The silky sifaka is a rare species of white lemur, known in Madagascar as the “ghost of the forest”, for its ability to evade the human eye by swinging swiftly through the tree tops. Silkies are one of the rarest mammals in the world; listed by the IUCN as one of the world’s 25 most critically endangered primates.
Silky sifakas only inhabit 90,000 hectares (or 350 square miles) of protected area in the rain-forests of northeastern Madagascar. The silky population faces a variety of threats from being hunted for bush-meat, to habitat loss from slash-and-burn farming and deforestation.
The size of the silky sifaki population is unknown. Erik Patel, a PhD candidate from Cornwell University who has spent years observing the lemurs, estimates there are fewer than 100 to 1,000 silky sifakas remaining. Female silkies are only fertile one day a year, and give birth once every two years, making it very difficult to rebuild the population.
Currently the most serious threat to the silky population is habitat loss due to illegal logging for precious hardwoods, such as ebony and rosewood. Silkies depend on a strict diet of seeds, flowers and plants that are being destroyed along with the ebony and rosewood trees they thrive in. Selective logging also increases the likelihood of forest fires and endangers the habitat by allowing invasive species to take root, and eventually causing a loss of overall genetic diversity.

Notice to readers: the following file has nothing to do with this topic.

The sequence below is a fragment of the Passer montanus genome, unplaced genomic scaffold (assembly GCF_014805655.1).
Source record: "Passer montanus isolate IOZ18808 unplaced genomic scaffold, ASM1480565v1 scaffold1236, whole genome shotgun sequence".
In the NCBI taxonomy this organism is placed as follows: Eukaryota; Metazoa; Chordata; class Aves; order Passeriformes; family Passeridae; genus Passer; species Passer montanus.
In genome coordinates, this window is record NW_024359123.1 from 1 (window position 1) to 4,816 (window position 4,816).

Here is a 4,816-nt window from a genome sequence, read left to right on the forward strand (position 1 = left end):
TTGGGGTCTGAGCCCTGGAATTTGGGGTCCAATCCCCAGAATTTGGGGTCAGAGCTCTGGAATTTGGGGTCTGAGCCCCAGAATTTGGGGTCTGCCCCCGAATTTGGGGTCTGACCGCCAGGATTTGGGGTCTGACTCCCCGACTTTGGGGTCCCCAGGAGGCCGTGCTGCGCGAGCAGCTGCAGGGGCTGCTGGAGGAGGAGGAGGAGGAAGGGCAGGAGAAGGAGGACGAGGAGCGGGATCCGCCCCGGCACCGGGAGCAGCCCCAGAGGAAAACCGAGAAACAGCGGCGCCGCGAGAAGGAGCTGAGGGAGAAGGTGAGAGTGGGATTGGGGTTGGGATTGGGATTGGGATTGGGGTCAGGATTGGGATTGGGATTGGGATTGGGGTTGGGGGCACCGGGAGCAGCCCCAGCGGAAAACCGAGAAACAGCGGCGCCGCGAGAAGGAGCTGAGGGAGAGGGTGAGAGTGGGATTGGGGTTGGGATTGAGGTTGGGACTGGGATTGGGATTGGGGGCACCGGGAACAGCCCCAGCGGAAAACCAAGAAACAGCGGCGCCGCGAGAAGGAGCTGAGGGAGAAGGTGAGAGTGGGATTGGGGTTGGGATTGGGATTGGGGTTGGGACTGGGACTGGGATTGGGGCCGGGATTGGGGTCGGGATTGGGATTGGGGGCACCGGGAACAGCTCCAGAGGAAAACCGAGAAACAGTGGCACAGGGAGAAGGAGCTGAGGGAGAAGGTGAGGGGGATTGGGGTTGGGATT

After a political coup devastated Madagascar in 2009, its national forests were no longer protected. The two largest protected habitats of the silky sifaki, Masoala National Park and Marojejy National Park, have been the hardest hit. Both areas have suffered from villagers burning down forests to make way for rice fields and illegal logging; causing silky sifaka numbers to plummet.
“The only way to save silky sifakas is to save the few remaining patches of forest where they are found,” said Patel in an interview with BBC.
After word of illegal logging spread the U.S. Environmental Investigation Agency took action to track timber exports. Companies who bought illegal Madagascan precious hardwoods, like the Gibson Guitar Corporation, now face prosecution.
If efforts can continue to be made to save their habitat, the silky sifakas might live to avoid the fate of their nickname.
Learn more about Silky Sifakas here.
Photos courtesy of Jeff Gibbs, Wikimedia user Chermundy and the IUCN Red List, Erik Patel via Wikicommons, and Flickr member muzzanese